Dear Staff,

I  hope that each of you has had a restful and enjoyable summer break.  Summer is a great time to reflect and make adjustments for the year ahead. As I look back on the previous school year, I am proud of what our school accomplished, our professionalism as a staff, and most important, our collective commitment to doing our best for every student, every day. The staff of (School Name) has always been a great team!

The speed of change is fast and every year it gets faster. How we meet the challenges that inevitably come our way is our test of greatness personally, professionally, and collectively as a team.  We understand the need to be fast and progressive to meet the changes and challenges we and our students face.  Together our initiatives, commitment, and team focus have given us outstanding student achievement and a progressive and rewarding teaching environment.

For the past several years we focused on 21st century skills: creative thinking, creative problem solving, communication, collaboration, active engagement, higher level questioning, non-traditional class structures, and using unit-based planning to create lessons using backward design to create engaging units framed by pre-tests, formative assessments, and summatives to confirm what has been learned. The list may seem large, it is by no means exhaustive, nor is our work done. Initiatives we have worked on together and elements of great instruction are seen in our classrooms daily. In concert with great instruction, we see the enthusiasm students exhibit as we teach them for their future, not our past.  This year we will continue to find our instructional greatness; view challenges as opportunities, and understand that being great is a choice, not an inherent trait.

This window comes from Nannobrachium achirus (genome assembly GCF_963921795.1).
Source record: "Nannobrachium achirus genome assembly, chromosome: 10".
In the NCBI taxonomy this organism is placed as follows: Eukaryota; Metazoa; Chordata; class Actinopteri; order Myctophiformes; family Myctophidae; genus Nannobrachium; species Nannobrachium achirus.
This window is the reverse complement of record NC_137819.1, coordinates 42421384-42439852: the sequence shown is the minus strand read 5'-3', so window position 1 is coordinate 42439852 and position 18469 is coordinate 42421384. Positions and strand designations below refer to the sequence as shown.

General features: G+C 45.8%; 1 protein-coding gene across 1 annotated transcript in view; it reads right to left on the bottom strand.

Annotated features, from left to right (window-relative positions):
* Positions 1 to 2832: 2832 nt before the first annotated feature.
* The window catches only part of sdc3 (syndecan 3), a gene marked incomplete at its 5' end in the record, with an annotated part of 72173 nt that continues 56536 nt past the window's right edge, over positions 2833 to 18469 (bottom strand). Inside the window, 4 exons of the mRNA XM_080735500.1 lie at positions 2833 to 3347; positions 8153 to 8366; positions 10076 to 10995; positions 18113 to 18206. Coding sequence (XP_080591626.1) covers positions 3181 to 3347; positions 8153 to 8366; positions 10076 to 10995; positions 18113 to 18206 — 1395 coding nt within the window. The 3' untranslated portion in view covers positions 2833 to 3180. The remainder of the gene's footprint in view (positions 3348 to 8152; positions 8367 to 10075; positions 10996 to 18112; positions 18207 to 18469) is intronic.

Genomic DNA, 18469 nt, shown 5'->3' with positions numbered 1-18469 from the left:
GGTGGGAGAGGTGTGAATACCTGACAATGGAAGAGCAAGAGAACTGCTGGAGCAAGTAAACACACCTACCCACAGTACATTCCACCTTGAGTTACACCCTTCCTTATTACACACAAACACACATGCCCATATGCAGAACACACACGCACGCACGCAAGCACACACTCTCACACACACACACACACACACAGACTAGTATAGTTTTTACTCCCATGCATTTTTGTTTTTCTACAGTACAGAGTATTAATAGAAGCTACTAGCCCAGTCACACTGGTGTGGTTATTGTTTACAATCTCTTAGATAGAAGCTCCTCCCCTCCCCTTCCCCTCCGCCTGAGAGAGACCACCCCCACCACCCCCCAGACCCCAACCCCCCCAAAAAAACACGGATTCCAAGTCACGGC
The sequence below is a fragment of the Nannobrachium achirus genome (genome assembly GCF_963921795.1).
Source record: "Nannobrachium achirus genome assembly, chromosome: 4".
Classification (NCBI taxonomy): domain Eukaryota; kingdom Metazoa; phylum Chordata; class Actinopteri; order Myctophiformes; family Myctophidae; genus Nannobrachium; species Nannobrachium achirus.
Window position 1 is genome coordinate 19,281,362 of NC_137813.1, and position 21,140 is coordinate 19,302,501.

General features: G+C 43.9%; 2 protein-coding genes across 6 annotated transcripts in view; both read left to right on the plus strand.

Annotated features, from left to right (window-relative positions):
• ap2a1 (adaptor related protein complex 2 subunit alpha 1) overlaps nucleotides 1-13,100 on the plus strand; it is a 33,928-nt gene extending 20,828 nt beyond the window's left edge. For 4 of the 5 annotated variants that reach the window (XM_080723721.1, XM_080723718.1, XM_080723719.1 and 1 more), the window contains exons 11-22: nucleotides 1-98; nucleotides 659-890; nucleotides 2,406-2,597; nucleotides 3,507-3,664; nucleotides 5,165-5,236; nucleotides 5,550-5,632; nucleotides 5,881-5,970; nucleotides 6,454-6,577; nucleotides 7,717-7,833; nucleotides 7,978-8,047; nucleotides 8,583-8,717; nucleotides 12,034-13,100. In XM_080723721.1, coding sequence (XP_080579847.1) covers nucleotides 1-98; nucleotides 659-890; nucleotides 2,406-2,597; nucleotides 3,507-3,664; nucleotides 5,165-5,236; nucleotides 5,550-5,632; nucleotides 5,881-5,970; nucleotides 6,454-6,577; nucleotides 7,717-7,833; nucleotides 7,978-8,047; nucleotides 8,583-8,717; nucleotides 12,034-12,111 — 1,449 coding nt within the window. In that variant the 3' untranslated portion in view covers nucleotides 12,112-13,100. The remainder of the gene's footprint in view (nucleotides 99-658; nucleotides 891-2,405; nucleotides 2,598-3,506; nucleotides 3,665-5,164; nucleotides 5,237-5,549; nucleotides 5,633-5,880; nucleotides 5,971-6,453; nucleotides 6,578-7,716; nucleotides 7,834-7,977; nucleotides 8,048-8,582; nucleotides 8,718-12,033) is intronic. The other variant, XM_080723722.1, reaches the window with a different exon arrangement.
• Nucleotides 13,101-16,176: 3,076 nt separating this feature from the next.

In addition, at the end of last year, we launched a large initiative, research-based grading practices.  Each department has established grading criteria based on best practice to create equity and to motivate students to succeed!   

The end goal in education is always present; it can be summed up with the word “all.” A simple three letter word that forces us to look at everything we do, evaluate, adjust, and re-focus to achieve a great education for everyone.  Being focused on greatness has never, nor should it ever be a faux definer of our school.  We have always found greatness when we focus and make adjustments to ensure success for all students and our school.

As you think about the new school year take the time to find the greatness that resides in you and use your personal greatness to create magic for our students. Please link the video below. After viewing, please return to the letter.

Nike: Find Your Greatness

As you near the end of summer I ask that you consider this:

People are inspired and drawn to you when they have a clear understanding of why you do what you do.  Your personal why is where you will find the greatness that is in you.

We have learned the value of surrounding ourselves with exceptional people who are 100% committed to doing their best for children: people who have a desire or even desperation to be great, people who believe in the magic that can occur in a classroom and school.

In the future, our students will serve as corporate leaders, lawyers, teachers, anchor the evening news, and maybe even serve as President of the United States.  Believe that in front of you every day are students who can achieve these goals or whatever goals they need to make them feel successful and find their personal greatness.

When we work together, there is no challenge that we cannot meet!  Our students deserve the absolute best and we have the team to make this happen!

Enjoy the last days of summer and begin gearing up for another outstanding school year.  



Fostering a Personal Reading Life

Laura reminds us all of a simple concept if you want to get good at anything practice is essential!